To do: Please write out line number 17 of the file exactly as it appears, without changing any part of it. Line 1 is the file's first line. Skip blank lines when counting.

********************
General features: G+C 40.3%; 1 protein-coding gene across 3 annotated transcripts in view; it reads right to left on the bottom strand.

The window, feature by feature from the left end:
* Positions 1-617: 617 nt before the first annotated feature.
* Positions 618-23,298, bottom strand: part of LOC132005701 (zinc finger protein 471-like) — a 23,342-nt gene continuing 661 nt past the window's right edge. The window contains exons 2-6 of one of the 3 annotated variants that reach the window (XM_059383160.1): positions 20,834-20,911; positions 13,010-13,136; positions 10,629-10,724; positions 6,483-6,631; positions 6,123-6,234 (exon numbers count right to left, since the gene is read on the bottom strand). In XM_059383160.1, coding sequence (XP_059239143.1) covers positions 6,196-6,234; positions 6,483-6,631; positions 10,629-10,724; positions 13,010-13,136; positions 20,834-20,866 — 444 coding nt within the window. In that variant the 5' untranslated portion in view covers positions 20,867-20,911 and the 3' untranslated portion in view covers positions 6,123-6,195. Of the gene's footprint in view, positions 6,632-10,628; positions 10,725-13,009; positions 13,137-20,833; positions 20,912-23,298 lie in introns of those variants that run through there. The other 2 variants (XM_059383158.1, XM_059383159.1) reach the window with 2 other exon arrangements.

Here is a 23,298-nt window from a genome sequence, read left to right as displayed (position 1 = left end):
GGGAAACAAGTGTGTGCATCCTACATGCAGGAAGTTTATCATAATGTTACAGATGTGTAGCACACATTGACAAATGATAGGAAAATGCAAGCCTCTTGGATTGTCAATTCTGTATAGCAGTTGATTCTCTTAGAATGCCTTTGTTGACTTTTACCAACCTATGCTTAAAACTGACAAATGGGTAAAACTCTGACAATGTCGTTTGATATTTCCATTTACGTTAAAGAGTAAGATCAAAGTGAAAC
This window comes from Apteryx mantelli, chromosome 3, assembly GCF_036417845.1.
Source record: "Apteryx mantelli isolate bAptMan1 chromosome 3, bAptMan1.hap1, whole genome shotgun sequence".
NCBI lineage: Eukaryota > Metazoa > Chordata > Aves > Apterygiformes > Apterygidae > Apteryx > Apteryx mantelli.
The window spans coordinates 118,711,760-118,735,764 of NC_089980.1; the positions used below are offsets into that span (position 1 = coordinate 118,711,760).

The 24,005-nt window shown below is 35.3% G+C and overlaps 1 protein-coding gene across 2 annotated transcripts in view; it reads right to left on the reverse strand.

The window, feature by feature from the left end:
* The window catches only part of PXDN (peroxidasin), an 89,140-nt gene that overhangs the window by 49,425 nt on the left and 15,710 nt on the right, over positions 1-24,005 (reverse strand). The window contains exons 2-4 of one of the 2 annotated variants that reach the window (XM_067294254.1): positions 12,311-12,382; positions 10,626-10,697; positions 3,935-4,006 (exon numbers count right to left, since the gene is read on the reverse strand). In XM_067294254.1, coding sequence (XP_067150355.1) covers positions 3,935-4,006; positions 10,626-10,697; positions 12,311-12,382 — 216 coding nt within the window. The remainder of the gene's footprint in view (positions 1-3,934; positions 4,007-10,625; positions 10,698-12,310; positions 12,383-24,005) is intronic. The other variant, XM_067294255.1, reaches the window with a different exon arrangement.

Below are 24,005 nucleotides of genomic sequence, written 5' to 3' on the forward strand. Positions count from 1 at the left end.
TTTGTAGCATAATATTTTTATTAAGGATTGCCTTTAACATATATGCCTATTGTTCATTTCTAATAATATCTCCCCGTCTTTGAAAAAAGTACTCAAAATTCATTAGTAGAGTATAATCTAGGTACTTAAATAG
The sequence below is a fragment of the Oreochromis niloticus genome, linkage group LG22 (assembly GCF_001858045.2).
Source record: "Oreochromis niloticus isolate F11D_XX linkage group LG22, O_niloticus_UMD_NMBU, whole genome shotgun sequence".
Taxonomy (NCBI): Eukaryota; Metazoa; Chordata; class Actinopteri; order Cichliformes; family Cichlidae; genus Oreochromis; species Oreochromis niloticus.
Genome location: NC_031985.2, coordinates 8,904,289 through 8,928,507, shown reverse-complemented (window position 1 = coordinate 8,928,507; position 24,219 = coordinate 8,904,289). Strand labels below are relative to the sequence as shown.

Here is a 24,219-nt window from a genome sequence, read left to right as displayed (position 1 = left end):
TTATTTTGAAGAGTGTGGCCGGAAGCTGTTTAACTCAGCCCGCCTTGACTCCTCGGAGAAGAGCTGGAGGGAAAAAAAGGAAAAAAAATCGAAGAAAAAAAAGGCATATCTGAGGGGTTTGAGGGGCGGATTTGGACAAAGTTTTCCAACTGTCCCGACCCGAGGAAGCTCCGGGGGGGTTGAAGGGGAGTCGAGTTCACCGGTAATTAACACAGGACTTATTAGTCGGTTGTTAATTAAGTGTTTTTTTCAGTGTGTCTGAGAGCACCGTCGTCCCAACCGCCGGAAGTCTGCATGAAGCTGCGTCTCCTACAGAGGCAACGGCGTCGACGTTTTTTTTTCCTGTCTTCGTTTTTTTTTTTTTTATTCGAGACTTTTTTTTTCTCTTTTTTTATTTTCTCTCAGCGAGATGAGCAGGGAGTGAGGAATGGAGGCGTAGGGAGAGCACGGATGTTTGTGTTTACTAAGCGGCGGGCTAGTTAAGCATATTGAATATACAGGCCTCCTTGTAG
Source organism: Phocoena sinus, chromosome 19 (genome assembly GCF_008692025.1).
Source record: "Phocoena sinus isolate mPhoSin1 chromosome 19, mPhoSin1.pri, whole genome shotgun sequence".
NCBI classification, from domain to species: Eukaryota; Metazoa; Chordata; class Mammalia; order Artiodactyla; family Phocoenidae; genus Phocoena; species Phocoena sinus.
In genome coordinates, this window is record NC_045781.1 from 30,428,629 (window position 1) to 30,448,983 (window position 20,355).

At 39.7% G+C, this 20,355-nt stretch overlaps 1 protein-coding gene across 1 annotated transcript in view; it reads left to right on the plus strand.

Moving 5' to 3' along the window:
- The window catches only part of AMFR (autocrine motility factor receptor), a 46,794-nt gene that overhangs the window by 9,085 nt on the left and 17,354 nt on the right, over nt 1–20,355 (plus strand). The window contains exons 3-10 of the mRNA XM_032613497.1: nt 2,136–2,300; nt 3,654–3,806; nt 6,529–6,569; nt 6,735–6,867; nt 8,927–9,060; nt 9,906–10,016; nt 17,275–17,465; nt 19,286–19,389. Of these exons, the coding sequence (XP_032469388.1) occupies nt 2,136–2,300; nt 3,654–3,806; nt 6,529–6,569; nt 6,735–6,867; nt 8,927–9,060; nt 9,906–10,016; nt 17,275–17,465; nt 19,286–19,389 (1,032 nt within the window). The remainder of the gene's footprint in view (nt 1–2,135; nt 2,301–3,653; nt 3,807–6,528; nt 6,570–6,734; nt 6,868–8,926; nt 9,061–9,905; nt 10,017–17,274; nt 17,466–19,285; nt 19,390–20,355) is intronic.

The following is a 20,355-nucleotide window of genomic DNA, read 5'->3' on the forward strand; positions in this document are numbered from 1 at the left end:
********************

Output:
Source record: "Oreochromis niloticus isolate F11D_XX linkage group LG22, O_niloticus_UMD_NMBU, whole genome shotgun sequence".